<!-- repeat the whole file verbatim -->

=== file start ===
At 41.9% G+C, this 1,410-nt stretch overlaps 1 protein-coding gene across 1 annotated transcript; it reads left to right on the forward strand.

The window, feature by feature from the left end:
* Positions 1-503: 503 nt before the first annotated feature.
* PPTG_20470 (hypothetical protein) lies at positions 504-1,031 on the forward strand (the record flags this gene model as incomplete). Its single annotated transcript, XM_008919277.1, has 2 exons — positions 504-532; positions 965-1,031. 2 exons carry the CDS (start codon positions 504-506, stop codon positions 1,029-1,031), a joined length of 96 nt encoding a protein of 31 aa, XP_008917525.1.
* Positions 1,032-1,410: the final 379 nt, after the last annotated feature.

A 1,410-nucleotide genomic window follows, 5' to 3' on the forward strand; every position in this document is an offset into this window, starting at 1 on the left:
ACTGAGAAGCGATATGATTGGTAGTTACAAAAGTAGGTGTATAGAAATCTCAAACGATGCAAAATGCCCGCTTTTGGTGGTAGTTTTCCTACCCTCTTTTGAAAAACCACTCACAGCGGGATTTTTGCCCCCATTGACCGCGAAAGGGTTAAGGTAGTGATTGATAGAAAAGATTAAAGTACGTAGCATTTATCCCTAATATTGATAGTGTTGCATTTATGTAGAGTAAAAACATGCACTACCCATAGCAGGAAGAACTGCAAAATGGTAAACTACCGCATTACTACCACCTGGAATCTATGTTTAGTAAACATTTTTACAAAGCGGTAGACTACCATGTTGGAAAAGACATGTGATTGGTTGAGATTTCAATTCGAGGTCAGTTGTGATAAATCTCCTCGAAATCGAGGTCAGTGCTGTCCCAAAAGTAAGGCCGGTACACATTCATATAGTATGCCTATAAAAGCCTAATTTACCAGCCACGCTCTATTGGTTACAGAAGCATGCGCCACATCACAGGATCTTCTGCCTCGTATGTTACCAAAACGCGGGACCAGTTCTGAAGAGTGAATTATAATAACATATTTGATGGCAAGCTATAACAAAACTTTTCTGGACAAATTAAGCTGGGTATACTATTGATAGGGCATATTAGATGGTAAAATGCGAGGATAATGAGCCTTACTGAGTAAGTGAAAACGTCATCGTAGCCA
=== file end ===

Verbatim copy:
At 41.9% G+C, this 1,410-nt stretch overlaps 1 protein-coding gene across 1 annotated transcript; it reads left to right on the forward strand.

The window, feature by feature from the left end:
* Positions 1-503: 503 nt before the first annotated feature.
* PPTG_20470 (hypothetical protein) lies at positions 504-1,031 on the forward strand (the record flags this gene model as incomplete). Its single annotated transcript, XM_008919277.1, has 2 exons — positions 504-532; positions 965-1,031. 2 exons carry the CDS (start codon positions 504-506, stop codon positions 1,029-1,031), a joined length of 96 nt encoding a protein of 31 aa, XP_008917525.1.
* Positions 1,032-1,410: the final 379 nt, after the last annotated feature.

A 1,410-nucleotide genomic window follows, 5' to 3' on the forward strand; every position in this document is an offset into this window, starting at 1 on the left:
ACTGAGAAGCGATATGATTGGTAGTTACAAAAGTAGGTGTATAGAAATCTCAAACGATGCAAAATGCCCGCTTTTGGTGGTAGTTTTCCTACCCTCTTTTGAAAAACCACTCACAGCGGGATTTTTGCCCCCATTGACCGCGAAAGGGTTAAGGTAGTGATTGATAGAAAAGATTAAAGTACGTAGCATTTATCCCTAATATTGATAGTGTTGCATTTATGTAGAGTAAAAACATGCACTACCCATAGCAGGAAGAACTGCAAAATGGTAAACTACCGCATTACTACCACCTGGAATCTATGTTTAGTAAACATTTTTACAAAGCGGTAGACTACCATGTTGGAAAAGACATGTGATTGGTTGAGATTTCAATTCGAGGTCAGTTGTGATAAATCTCCTCGAAATCGAGGTCAGTGCTGTCCCAAAAGTAAGGCCGGTACACATTCATATAGTATGCCTATAAAAGCCTAATTTACCAGCCACGCTCTATTGGTTACAGAAGCATGCGCCACATCACAGGATCTTCTGCCTCGTATGTTACCAAAACGCGGGACCAGTTCTGAAGAGTGAATTATAATAACATATTTGATGGCAAGCTATAACAAAACTTTTCTGGACAAATTAAGCTGGGTATACTATTGATAGGGCATATTAGATGGTAAAATGCGAGGATAATGAGCCTTACTGAGTAAGTGAAAACGTCATCGTAGCCA